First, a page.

A congressman’s insult highlights the misogyny women in the climate movement face

Women and nonbinary experts and activists in the climate movement are frequently cast as overly emotional, irrational and even un-American.


Raya Salter, a lawyer and energy policy expert, was called "boo" by a congressman during her testimony. (FRANCIS CHUNG/EENEWS/POLITICO/AP)

By Jessica Kutz, The 19th

During a House committee hearing on the climate crisis and the fossil fuel industry on September 15, Raya Salter gave expert testimony on the disinformation tactics the oil and gas industry has used to obscure its role in causing climate change and highlighting the industry’s harm on frontline communities.

Salter is a lawyer and founder of the Energy Justice Law and Policy Center, a public interest firm, who also serves on the New York State Climate Action Council and has spent her career working on energy policy and law.

But her testimony became overshadowed by an exchange that occurred later in the hearing with Louisiana Rep. Clay Higgins. During his five minutes of questioning he began to talk over Salter, raising his voice and repeatedly calling her young lady — Salter is 49, Higgins is 61 — and at one point referring to her as “boo.”

The exchange prompted New York Rep. Alexandria Ocasio-Cortez to apologize on behalf of the committee. “For the gentleman of Louisiana and the comfort he felt in yelling at you like that, there’s more than one way to get a point across.” She added: “Frankly, men who treat women like that in public, I fear how they treat them in private.” The hearing made headlines, but not for Salter’s testimony—that became buried under the controversy.

The sparring was emblematic of broader misogynistic undertones in attacks on women in the environmental movement, experts say. These attacks go as far back as the 1960s, when Rachel Carson, who exposed the dangers of the then-widely used pesticide DDT in her book “Silent Spring,” was framed by her critics as “hysterically overemphatic” and depicted as a witch in a chemical industry magazine.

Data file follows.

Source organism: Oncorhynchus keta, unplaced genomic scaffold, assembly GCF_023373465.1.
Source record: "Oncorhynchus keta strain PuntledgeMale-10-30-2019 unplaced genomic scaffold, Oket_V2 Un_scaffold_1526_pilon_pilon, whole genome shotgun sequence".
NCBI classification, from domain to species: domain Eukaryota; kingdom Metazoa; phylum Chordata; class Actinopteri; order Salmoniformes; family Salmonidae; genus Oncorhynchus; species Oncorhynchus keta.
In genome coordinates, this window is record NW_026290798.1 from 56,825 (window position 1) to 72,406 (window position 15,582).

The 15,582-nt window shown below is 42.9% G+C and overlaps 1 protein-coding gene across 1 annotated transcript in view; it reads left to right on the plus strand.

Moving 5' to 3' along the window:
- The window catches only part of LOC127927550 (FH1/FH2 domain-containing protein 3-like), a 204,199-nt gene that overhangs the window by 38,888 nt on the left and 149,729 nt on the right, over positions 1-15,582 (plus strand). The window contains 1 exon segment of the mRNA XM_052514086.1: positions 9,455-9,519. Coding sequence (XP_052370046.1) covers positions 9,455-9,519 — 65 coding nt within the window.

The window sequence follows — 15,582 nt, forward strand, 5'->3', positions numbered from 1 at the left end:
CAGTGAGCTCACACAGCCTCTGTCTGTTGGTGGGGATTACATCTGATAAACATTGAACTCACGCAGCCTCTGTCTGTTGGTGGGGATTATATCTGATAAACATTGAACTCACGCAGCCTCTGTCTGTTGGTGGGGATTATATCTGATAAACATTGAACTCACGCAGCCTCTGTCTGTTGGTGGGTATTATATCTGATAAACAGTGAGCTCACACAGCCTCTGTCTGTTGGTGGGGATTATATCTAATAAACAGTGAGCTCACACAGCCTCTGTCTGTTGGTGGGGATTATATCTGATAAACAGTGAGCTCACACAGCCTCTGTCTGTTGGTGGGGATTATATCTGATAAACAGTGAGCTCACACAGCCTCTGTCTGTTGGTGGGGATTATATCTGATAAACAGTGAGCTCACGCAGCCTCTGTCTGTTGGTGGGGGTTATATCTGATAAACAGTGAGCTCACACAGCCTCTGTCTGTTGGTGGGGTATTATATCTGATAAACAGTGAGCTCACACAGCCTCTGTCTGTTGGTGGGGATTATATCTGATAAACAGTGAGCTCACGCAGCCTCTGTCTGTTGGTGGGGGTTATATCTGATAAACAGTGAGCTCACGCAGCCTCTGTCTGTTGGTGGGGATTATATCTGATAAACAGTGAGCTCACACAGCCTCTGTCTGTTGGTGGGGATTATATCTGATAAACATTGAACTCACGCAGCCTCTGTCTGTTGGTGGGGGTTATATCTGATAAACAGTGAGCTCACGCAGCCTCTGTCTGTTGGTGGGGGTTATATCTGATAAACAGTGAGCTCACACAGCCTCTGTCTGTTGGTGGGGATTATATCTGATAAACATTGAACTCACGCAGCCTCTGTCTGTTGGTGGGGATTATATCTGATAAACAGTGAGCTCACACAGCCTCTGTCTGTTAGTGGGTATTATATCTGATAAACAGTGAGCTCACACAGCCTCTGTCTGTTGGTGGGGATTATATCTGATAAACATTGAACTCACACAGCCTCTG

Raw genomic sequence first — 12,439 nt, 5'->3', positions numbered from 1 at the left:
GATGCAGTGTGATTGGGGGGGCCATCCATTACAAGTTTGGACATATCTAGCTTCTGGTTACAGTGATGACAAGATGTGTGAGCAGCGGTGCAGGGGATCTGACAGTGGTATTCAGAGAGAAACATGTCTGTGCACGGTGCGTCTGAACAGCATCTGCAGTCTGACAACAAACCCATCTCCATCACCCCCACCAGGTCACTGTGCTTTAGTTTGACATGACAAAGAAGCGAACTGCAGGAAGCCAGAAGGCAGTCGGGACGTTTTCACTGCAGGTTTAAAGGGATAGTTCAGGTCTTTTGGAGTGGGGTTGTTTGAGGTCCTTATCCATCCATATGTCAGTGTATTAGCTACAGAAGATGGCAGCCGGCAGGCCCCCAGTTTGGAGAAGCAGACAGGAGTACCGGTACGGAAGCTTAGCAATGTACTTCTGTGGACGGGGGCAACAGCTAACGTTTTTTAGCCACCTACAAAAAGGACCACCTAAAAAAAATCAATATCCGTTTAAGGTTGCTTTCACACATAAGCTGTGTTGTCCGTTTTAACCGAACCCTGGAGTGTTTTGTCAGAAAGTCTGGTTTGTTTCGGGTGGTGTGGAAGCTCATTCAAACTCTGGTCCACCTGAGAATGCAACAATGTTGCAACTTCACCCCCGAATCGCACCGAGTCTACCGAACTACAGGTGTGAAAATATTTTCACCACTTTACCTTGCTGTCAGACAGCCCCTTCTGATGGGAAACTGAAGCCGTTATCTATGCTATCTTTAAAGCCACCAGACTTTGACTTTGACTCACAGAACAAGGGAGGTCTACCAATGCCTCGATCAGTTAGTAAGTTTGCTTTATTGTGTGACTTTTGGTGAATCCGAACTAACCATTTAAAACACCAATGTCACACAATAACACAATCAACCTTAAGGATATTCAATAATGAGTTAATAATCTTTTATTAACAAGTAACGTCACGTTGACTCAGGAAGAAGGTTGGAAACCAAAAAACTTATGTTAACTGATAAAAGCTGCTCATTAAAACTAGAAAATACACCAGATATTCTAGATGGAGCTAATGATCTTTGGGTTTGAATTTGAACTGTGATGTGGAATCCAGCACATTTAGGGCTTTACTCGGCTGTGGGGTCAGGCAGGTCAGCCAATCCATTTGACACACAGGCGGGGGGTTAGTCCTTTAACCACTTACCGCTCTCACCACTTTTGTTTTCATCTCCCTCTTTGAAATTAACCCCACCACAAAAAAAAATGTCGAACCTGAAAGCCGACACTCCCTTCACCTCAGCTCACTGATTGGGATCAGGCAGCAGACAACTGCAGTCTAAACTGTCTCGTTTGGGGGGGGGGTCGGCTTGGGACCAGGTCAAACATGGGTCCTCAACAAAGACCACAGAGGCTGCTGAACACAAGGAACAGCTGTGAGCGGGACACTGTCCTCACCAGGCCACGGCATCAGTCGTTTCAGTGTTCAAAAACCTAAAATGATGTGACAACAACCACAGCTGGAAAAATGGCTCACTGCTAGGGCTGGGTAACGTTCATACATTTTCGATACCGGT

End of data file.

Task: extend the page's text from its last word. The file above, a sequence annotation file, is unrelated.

“Climate leadership is pretty rich in leadership from girls. Not just women, but girls, women, nonbinary people, which makes it ripe for bad-faith actors,” said Kristina Wilfore, cofounder of #ShePersisted, an organization that researches the impacts of disinformation and misinformation on women politicians and activists. “It’s a fruitful tactic to discredit these women and their ideas. So when women lead climate discourse, we find in some of the research we’re doing it is often framed as irrational or an over-emotionalization of the issue.”

But what is different between then and now is the way in which digital media carries the attacks further through the web of far-right media personalities and social media platforms, said Wilfore.

In the case of Salter, a press release from Higgins’ office went on to describe her as “unhinged with Green New Deal madness.” He also referred to her as a radical “talking anti-American trash.” Higgins, a Republican, later appeared on the Tucker Carlson show, where Carlson commended him for “doing such a good job” at shutting her down.

Since the incident, Salter has faced a wave of insulting messages from Higgins’ supporters or people who watched the Carlson segment.